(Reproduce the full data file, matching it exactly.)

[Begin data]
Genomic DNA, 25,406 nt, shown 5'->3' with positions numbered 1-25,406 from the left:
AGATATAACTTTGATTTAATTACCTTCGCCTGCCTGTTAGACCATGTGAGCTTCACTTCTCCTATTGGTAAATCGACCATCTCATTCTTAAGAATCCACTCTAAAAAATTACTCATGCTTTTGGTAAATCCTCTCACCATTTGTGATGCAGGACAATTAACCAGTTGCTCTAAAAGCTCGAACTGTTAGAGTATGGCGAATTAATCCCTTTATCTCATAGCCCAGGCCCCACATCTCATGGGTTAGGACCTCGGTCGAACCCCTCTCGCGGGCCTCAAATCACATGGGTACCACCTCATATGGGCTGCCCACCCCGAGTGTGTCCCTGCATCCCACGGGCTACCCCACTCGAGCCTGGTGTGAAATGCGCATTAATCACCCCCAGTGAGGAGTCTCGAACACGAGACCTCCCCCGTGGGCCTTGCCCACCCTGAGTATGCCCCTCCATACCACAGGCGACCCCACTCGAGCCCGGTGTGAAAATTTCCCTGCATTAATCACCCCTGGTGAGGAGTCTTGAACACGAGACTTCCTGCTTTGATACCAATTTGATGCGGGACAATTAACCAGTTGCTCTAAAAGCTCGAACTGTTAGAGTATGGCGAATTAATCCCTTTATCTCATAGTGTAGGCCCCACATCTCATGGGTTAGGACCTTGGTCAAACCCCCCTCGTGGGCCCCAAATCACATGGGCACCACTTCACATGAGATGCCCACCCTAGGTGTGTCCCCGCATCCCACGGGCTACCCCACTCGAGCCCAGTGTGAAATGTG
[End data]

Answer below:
Genomic DNA, 25,406 nt, shown 5'->3' with positions numbered 1-25,406 from the left:
AGATATAACTTTGATTTAATTACCTTCGCCTGCCTGTTAGACCATGTGAGCTTCACTTCTCCTATTGGTAAATCGACCATCTCATTCTTAAGAATCCACTCTAAAAAATTACTCATGCTTTTGGTAAATCCTCTCACCATTTGTGATGCAGGACAATTAACCAGTTGCTCTAAAAGCTCGAACTGTTAGAGTATGGCGAATTAATCCCTTTATCTCATAGCCCAGGCCCCACATCTCATGGGTTAGGACCTCGGTCGAACCCCTCTCGCGGGCCTCAAATCACATGGGTACCACCTCATATGGGCTGCCCACCCCGAGTGTGTCCCTGCATCCCACGGGCTACCCCACTCGAGCCTGGTGTGAAATGCGCATTAATCACCCCCAGTGAGGAGTCTCGAACACGAGACCTCCCCCGTGGGCCTTGCCCACCCTGAGTATGCCCCTCCATACCACAGGCGACCCCACTCGAGCCCGGTGTGAAAATTTCCCTGCATTAATCACCCCTGGTGAGGAGTCTTGAACACGAGACTTCCTGCTTTGATACCAATTTGATGCGGGACAATTAACCAGTTGCTCTAAAAGCTCGAACTGTTAGAGTATGGCGAATTAATCCCTTTATCTCATAGTGTAGGCCCCACATCTCATGGGTTAGGACCTTGGTCAAACCCCCCTCGTGGGCCCCAAATCACATGGGCACCACTTCACATGAGATGCCCACCCTAGGTGTGTCCCCGCATCCCACGGGCTACCCCACTCGAGCCCAGTGTGAAATGTG